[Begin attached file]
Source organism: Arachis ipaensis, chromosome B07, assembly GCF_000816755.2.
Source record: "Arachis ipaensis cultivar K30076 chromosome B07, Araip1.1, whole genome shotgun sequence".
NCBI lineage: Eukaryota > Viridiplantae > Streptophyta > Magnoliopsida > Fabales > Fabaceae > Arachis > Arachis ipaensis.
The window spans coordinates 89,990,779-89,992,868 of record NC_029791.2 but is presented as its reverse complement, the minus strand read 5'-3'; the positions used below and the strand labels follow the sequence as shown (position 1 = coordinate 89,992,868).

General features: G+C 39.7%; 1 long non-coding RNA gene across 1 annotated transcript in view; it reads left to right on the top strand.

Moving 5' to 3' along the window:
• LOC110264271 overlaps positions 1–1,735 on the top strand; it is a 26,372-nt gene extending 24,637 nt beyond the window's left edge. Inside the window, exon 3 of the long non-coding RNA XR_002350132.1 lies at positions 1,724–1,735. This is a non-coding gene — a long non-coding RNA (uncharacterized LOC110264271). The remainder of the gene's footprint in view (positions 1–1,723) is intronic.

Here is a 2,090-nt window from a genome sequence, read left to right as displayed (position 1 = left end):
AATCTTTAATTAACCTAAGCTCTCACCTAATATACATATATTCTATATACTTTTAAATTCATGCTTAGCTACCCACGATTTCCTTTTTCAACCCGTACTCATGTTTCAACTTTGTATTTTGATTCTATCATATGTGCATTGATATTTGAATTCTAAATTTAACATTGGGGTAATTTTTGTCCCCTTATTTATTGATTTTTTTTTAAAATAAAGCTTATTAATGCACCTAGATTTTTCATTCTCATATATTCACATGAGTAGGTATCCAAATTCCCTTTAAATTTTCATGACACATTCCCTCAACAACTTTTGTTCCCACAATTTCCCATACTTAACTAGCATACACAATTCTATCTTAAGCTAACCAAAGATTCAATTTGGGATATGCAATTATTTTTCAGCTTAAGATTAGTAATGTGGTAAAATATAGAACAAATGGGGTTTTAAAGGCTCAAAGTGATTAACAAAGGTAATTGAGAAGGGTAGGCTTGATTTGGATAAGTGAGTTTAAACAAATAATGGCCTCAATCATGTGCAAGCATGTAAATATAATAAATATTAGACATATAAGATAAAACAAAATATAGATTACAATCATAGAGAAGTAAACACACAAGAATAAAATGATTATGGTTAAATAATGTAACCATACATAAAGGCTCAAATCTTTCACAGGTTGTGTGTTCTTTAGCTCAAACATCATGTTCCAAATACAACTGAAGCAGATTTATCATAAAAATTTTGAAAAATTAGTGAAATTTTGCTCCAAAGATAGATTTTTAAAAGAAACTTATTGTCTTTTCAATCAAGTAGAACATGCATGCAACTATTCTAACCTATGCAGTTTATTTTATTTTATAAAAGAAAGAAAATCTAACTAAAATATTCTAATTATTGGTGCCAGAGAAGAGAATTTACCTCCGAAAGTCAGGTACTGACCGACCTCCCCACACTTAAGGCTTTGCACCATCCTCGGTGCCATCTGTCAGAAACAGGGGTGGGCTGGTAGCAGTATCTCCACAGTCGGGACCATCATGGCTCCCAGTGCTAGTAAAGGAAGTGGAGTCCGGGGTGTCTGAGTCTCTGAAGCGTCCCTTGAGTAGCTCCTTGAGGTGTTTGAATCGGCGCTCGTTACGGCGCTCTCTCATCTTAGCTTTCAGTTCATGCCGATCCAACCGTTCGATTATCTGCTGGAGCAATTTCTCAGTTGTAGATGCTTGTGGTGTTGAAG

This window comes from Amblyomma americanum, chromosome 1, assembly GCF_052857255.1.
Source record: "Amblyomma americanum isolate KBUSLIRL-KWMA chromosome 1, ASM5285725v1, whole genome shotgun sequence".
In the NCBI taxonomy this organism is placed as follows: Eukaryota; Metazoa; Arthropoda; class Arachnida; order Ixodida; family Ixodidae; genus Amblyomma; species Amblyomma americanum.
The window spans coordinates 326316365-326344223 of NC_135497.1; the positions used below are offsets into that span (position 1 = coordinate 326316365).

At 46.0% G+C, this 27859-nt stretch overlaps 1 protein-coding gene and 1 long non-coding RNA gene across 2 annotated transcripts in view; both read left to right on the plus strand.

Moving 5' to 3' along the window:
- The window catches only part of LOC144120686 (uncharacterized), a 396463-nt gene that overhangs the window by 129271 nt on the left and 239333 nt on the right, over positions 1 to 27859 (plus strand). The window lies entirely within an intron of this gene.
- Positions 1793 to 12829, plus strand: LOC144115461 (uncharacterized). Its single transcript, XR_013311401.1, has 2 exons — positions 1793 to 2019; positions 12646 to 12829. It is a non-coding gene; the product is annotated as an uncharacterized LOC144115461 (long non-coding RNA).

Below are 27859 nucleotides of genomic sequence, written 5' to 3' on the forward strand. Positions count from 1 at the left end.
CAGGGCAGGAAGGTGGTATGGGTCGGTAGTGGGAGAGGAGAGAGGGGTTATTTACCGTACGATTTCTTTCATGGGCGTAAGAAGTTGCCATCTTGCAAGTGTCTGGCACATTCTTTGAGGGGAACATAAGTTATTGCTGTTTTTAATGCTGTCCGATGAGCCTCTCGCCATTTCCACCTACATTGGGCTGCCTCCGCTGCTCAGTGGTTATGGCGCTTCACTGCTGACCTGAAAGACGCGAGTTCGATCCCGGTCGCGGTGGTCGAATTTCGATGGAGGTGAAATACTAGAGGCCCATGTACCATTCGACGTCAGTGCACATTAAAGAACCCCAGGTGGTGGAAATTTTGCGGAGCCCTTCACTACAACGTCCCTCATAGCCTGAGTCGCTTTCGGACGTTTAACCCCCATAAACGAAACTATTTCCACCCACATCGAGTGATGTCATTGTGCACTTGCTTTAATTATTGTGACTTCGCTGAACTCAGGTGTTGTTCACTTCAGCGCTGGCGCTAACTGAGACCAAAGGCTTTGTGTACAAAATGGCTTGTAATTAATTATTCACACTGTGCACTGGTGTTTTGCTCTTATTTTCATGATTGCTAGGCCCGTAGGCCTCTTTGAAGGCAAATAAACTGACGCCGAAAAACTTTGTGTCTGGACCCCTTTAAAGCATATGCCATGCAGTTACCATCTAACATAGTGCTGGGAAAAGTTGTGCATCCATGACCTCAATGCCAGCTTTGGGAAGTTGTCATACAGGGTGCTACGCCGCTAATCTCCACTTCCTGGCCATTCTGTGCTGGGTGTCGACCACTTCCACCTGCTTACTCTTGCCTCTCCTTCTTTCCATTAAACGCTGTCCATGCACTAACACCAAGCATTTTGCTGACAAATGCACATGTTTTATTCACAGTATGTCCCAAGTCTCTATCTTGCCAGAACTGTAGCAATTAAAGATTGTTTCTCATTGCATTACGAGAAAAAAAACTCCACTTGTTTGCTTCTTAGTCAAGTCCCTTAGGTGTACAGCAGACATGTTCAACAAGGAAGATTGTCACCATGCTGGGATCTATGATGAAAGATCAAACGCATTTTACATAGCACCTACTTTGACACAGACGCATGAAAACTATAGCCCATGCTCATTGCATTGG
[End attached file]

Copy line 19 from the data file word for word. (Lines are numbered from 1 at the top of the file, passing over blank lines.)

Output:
CAGGGCAGGAAGGTGGTATGGGTCGGTAGTGGGAGAGGAGAGAGGGGTTATTTACCGTACGATTTCTTTCATGGGCGTAAGAAGTTGCCATCTTGCAAGTGTCTGGCACATTCTTTGAGGGGAACATAAGTTATTGCTGTTTTTAATGCTGTCCGATGAGCCTCTCGCCATTTCCACCTACATTGGGCTGCCTCCGCTGCTCAGTGGTTATGGCGCTTCACTGCTGACCTGAAAGACGCGAGTTCGATCCCGGTCGCGGTGGTCGAATTTCGATGGAGGTGAAATACTAGAGGCCCATGTACCATTCGACGTCAGTGCACATTAAAGAACCCCAGGTGGTGGAAATTTTGCGGAGCCCTTCACTACAACGTCCCTCATAGCCTGAGTCGCTTTCGGACGTTTAACCCCCATAAACGAAACTATTTCCACCCACATCGAGTGATGTCATTGTGCACTTGCTTTAATTATTGTGACTTCGCTGAACTCAGGTGTTGTTCACTTCAGCGCTGGCGCTAACTGAGACCAAAGGCTTTGTGTACAAAATGGCTTGTAATTAATTATTCACACTGTGCACTGGTGTTTTGCTCTTATTTTCATGATTGCTAGGCCCGTAGGCCTCTTTGAAGGCAAATAAACTGACGCCGAAAAACTTTGTGTCTGGACCCCTTTAAAGCATATGCCATGCAGTTACCATCTAACATAGTGCTGGGAAAAGTTGTGCATCCATGACCTCAATGCCAGCTTTGGGAAGTTGTCATACAGGGTGCTACGCCGCTAATCTCCACTTCCTGGCCATTCTGTGCTGGGTGTCGACCACTTCCACCTGCTTACTCTTGCCTCTCCTTCTTTCCATTAAACGCTGTCCATGCACTAACACCAAGCATTTTGCTGACAAATGCACATGTTTTATTCACAGTATGTCCCAAGTCTCTATCTTGCCAGAACTGTAGCAATTAAAGATTGTTTCTCATTGCATTACGAGAAAAAAAACTCCACTTGTTTGCTTCTTAGTCAAGTCCCTTAGGTGTACAGCAGACATGTTCAACAAGGAAGATTGTCACCATGCTGGGATCTATGATGAAAGATCAAACGCATTTTACATAGCACCTACTTTGACACAGACGCATGAAAACTATAGCCCATGCTCATTGCATTGG